July 10, 2008

(Movie) News You Need to Know: The Darkest Part of the Night

"Many Movie Theaters Decide to Leave the Bat Signal on Till Dawn"

(I'm going to end up sounding a lot crabbier than I intend to here.)

In yesterday's New York Times, Michael Cieply reported on the unprecedented decision to screen next week's The Dark Knight for a 24-hour period beginning next Thursday night at midnight. Unless you've been on Mars for the last year, you know that the Batman sequel of course opens wide on Friday.

Here's my concern: the opening weekend experience is becoming more diluted and less exciting. Cieply reports "midnight shows have become part of the summer blockbuster ritual", which is true in one sense but not in another. My memory tells me that they started in earnest with Star Wars Episode I: The Phantom Menace. I don't know if that's true, but either way, yes, most summer blockbusters get this treatment now.

But so do non-blockbusters outside of the summer months. There's hardly a Thursday night at any local cineplex that isn't screening a new romantic comedy or action fantasy, regardless of the buzz and regardless of whether it's January or June.

So this leads into my next question: if people don't see it at midnight, does that mean they're not going to see it at all? Is that the concern, and is that why they've added 3:00 AM and 6:00 AM screenings of the The Dark Knight?

It's an event. I get that. We live in an age where "Harry Potter" books are released at midnight and video game releases cause riots. There's nothing inherently wrong with advance screenings. I just think it's pretty special to still see sell-outs. Have a midnight screening a few times a year for the big ones, fine. Demand will be massive. Those who don't get tickets immediately will have to see it, horror of horrors, on "opening night" (which is either nonexistent or the best definition, depending on how you look at it).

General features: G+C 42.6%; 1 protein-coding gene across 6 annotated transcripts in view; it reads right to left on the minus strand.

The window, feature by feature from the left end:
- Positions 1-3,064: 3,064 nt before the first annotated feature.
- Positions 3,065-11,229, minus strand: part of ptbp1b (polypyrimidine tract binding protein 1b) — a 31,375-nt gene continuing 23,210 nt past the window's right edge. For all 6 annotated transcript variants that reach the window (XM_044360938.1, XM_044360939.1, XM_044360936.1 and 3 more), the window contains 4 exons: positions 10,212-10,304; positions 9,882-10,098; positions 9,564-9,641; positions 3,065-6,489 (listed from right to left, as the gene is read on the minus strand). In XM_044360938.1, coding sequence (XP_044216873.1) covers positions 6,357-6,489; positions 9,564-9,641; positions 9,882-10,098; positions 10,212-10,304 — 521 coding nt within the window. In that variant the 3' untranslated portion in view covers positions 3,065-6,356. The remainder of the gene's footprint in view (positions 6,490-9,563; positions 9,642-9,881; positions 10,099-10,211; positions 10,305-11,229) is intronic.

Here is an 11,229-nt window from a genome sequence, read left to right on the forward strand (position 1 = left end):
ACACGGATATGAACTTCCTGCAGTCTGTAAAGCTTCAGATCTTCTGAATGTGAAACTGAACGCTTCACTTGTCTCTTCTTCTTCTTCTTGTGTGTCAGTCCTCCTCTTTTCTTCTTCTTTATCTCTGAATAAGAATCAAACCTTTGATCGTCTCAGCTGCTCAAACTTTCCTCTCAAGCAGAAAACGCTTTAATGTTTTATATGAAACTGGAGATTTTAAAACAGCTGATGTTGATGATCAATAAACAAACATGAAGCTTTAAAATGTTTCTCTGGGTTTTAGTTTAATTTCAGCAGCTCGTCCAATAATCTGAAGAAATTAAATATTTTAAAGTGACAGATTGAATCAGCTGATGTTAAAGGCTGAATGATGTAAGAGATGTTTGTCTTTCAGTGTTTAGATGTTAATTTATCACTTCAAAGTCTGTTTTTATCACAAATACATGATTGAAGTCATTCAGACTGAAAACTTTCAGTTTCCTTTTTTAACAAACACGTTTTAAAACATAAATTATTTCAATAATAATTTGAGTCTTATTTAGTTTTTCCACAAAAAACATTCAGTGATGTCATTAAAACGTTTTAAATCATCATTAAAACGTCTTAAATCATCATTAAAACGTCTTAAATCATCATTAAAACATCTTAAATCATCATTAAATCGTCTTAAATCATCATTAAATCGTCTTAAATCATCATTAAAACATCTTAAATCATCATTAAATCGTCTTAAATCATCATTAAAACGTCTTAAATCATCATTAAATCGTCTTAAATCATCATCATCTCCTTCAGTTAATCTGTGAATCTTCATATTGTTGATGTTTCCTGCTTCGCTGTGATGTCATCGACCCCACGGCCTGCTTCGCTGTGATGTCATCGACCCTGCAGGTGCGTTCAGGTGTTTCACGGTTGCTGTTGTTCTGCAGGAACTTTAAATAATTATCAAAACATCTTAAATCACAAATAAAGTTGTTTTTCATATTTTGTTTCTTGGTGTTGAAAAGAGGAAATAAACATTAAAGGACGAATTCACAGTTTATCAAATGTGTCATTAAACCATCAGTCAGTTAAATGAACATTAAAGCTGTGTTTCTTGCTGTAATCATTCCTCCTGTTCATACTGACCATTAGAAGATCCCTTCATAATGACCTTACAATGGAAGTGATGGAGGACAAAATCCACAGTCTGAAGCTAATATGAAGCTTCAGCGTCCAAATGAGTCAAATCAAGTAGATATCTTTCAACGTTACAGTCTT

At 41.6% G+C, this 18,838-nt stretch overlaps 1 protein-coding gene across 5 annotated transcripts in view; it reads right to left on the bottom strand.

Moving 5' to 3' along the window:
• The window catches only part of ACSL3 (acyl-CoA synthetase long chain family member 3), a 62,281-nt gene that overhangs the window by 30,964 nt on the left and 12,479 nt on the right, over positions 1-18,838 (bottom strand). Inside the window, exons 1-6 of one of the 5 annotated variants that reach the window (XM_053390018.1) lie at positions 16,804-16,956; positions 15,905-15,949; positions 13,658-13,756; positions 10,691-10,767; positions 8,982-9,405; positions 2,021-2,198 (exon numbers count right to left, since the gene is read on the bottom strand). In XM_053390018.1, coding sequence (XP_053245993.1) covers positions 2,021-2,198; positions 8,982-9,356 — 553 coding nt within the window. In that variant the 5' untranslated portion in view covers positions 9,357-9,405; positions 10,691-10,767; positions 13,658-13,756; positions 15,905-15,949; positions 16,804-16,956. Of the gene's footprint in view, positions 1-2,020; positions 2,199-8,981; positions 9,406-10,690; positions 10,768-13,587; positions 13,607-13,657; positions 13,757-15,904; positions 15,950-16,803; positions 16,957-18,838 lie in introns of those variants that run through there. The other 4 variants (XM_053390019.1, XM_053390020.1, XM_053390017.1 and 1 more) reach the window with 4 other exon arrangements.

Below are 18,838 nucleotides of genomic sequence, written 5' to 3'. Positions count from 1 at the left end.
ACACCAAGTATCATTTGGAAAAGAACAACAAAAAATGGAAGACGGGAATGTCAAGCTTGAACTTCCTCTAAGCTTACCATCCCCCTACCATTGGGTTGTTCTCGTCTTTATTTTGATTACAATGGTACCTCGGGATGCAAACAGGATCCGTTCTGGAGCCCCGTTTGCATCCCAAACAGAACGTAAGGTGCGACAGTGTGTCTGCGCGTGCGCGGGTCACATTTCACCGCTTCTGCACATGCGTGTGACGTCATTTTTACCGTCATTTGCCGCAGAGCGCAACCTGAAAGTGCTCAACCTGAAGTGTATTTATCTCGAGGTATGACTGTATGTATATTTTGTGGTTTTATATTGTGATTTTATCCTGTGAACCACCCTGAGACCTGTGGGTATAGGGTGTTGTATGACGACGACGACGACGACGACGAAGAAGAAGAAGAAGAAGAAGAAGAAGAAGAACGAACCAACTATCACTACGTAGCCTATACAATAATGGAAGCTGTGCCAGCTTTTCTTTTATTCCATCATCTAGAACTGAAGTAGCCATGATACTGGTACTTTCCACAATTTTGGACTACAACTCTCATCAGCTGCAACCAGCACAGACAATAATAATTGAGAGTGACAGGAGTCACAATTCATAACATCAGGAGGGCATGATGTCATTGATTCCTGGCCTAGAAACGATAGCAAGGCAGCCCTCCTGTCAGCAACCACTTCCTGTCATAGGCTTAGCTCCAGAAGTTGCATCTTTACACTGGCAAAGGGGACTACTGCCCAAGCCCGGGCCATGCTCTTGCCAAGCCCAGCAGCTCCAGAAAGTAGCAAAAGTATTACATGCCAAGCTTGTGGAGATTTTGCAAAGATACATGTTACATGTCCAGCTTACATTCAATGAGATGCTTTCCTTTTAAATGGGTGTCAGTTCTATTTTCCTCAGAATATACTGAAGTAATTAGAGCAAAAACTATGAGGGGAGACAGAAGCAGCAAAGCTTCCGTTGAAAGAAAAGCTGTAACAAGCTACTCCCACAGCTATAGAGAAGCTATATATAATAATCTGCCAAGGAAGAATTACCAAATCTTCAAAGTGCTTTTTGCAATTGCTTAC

And let's get the other little ant out of my pants. If I'm anticipating a movie for months on end, do I really want to watch it for the first time at 3:00 AM, when the audience will either be snoring or on the collective verge of cardiac arrest due to sugar and caffeine overdoses?

Like I said, I'm sounding a lot more negative than I mean to. As it happens, I'm seeing The Dark Knight on Thursday at 12:00 AM...

What are your thoughts on this trend?

2008 Asian American International Film Festival

In other news, the 31st Asian American International Film Festival opens today in New York. From the press release:

"With groundbreaking new programming and an eye for innovation, the Asian American International Film Festival ’08 will open on Thursday, July 10 with the East Coast debut of Princess of Nebraska, from acclaimed director Wayne Wang. The Centerpiece Presentation will be on Thursday, July 17 with the U.S. premiere of The Speed of Life by director Ed Radtke. The Festival will close on Saturday, July 19 with Ping Pong Playa from Academy Award-winning director Jessica Yu."

Maybe check it out if you're in New York. These festivals are you usually ignored at the viewer's expense. The AAIFF has previously been the occasion for the U.S. premiers of films from directors such as Mira Nair and Ang Lee. Besides that, I don't think Asian-American filmmakers (maybe aside from Justin Lin) have enough exposure in Hollywood.

More info can be found in festival director Sonjia Hyon's post on PBS' P.O.V. blog.


  1. I'm actually thinking it might be pretty sweet to roll into work at 9:00 am having just seen The Dark Knight at 6:00 am... but I do tend to be a psycho hosebeast of a morning person.

  2. "And let's get the other little ant out of my pants."

    Um, which one would that be?

    Sorry, Danny. The way you worded it was just TOO funny.

    I apologize for any embarrassment or improprieties (as I laugh my ass off).

  3. I agree with Nayana and I might've sprung for the 6am ticket if I hadn't already had one for a saner hour later in the evening.

    I'd guess a lot of these people (and I've been one of them) are the type to see movies more than once so the theaters are just milking it for all it's worth and squeezing screenings into every possible slot.

    Midnight or 3am movies are fun, but from a reviewing perspective, it's a bad way to go. For me anyway.

  4. Ah, psycho hosebeasts. Some of us know them, some of us are them.

    According to Miranda's post at CP: "A Fandango poll of more than 3,000 people revealed that 38% plan to take time off work the same day after seeing it during the wee hours of the morning."

    That's insane.

    I'm not embarrassed, Miranda - I just hope they're all out of there...

  5. The box-office numbers have to be the reason for this, Craig, but I just can't imagine people who miss it at 3:00 AM won't still see it twice later. It will inflate the opening day total but I'd be curious if it affects the overall gross.